Of Human Bondage
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5 items from 2012


Jean Dujardin: Le Silence Est dOr

9 April 2012 12:21 AM, PDT | Alt Film Guide | See recent Alt Film Guide news »

Jean Dujardin Jean Dujardin backstage at the 84th Academy Awards ceremony at the Hollywood and Highland Center in Hollywood on February 26. Dujardin was the year's Best Actor winner for his performance as a Douglas Fairbanks- and John Gilbert-like silent film star in Michel Hazanavicius' The Artist. (Photo: Richard Harbaugh / ©A.M.P.A.S.) Jean Dujardin's fellow Best Actor contenders were Demián Bichir for Chris Weitz's A Better Life, George Clooney for Alexander Payne's The Descendants, Brad Pitt for Bennett Miller's Moneyball, and Gary Oldman for Tomas Alfredson's Tinker Tailor Soldier Spy. A first-time Oscar nominee, Dujardin became the first Frenchman to win an Oscar in the acting categories. (French-born actresses have been luckier at the Academy Awards: It Happened One Night's Claudette Colbert, Room at the Top's Simone Signoret, La Vie en Rose's Marion Cotillard, and The English Patient »

- D. Zhea

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Bette Davis Singing What Ever Happened to Baby Jane?

5 April 2012 2:47 PM, PDT | Alt Film Guide | See recent Alt Film Guide news »

Bette Davis sings "What Ever Happened to Baby Jane?" Bette Davis would have turned 104 today. The clip below, in which Davis sings "What Ever Happened to Baby Jane?," is from the December 20, 1962, episode of The Andy Williams Show. ("What Ever Happened to Baby Jane?," song lyrics: "She could dance! She could sing! Make the biggest theater a ring! … I see old movies on TV. And they're always a thrill to me. My daddy says I can be just like her. How I wish, I wish, I wish I wish I were!") What Ever Happened to Baby Jane? was released that year, earning Davis her tenth — and last — Academy Award nomination. Robert Aldrich directed the sleeper hit, which also featured Joan Crawford and Victor Buono. The beginning of the "What Ever Happened to Baby Jane?" song, minus the lyrics, can be heard on the radio right before the film's grand finale. »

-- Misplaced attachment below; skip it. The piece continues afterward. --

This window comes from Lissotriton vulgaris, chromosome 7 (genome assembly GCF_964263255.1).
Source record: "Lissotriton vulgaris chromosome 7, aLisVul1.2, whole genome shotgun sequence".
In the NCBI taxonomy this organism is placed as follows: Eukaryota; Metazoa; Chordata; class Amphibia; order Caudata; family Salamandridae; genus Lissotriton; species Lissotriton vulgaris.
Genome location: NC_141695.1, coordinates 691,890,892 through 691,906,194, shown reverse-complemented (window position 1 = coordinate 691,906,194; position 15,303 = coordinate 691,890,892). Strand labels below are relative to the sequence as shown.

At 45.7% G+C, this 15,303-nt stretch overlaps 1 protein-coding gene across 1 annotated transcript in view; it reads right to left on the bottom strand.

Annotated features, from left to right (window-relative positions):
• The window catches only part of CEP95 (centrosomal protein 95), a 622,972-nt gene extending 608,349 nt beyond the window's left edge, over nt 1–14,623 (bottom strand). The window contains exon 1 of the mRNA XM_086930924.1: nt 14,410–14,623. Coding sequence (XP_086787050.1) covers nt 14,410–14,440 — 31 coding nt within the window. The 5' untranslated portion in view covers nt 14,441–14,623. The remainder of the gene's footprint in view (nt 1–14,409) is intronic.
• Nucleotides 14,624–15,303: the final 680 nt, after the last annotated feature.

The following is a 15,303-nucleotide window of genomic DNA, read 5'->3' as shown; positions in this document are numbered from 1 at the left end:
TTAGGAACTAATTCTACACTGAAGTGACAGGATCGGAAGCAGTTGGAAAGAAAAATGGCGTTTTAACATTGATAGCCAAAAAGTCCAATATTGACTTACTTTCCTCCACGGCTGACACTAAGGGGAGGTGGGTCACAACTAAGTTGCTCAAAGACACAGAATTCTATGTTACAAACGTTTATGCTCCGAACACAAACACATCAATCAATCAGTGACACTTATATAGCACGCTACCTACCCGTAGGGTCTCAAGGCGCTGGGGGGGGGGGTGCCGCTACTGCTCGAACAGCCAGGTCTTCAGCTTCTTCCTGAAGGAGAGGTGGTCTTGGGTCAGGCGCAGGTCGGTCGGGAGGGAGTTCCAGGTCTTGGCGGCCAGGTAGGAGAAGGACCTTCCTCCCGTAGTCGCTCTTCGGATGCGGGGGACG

- Andre Soares

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Life celebrates Bette Davis's 104th birthday with rare and unpublished photos

5 April 2012 11:23 AM, PDT | EW - Inside Movies | See recent EW.com - Inside Movies news »

Fasten your seat belts — Life.com is celebrating Bette Davis’s 104th birthday with a gallery of rare and previously unpublished portraits of the legendary actress. The photos — shot by photographer Alfred Eisenstaedt in 1939 — show a softer side of Davis, who was best known for her intense, unflinching portrayals of complicated characters in films like Of Human Bondage and Now, Voyager. Here’s one of our favorite shots:

Those eyes! And she’ll tease you / She’ll unease you…

The Life gallery also includes a few excerpts from the magazine’s 1939 cover story about Davis. These passages prove that even »

- Hillary Busis

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Bette Davis Remembered in Life.com Photo Gallery

5 April 2012 4:45 AM, PDT | PEOPLE.com | See recent PEOPLE.com news »

John Wayne may have carried a rifle, but Bette Davis was tougher - her very look could kill. April 5 marks what would have been the 104th birthday of the screen icon, and to mark the occasion, Life.com has published never-before-seen photos of Davis in 1939, after her shattering Mildred in Of Human Bondage and Oscar role in Jezebel, and on the eve of the movie that would solidify her reputation as queen of Warner Bros. lot, Dark Victory. Still to come would be indelible performances in The Letter, The Little Foxes, Now, Voyager, Mr. Skeffington, All About Eve, The Star »

- Stephen M. Silverman

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Interview: Actor James Cromwell on Role in Oscar-Nominated ‘The Artist’

30 January 2012 9:31 AM, PST | HollywoodChicago.com | See recent HollywoodChicago.com news »

Chicago – The character actor has always been a fixture in Hollywood culture, and there are few as unique as James Cromwell. He’s had many memorable roles in films like “Babe,” “L.A. Confidential” and within the “Star Trek” legacy. Currently, he portrays Clifton in the Oscar-nominated “The Artist.”

Cromwell was born of Hollywood royalty. His father was director John Cromwell (”Of Human Bondage,” “Since You Went Away”) and his mother was notable 1930s film actress Kay Johnson. He grew up in New York City, and studied acting at the Carnegie Mellon school in Pittsburgh. After years of stage work, he broke into TV in the mid-1970s, with a noteworthy role in “All in the Family,” as the talked-about-yet-never-seen character of Stretch Cunningham (see story below). This started a series of supporting parts in films and TV throughout the next couple of decades.

James Cromwell as Clifton in ‘The Artist »

- adam@hollywoodchicago.com (Adam Fendelman)

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5 items from 2012


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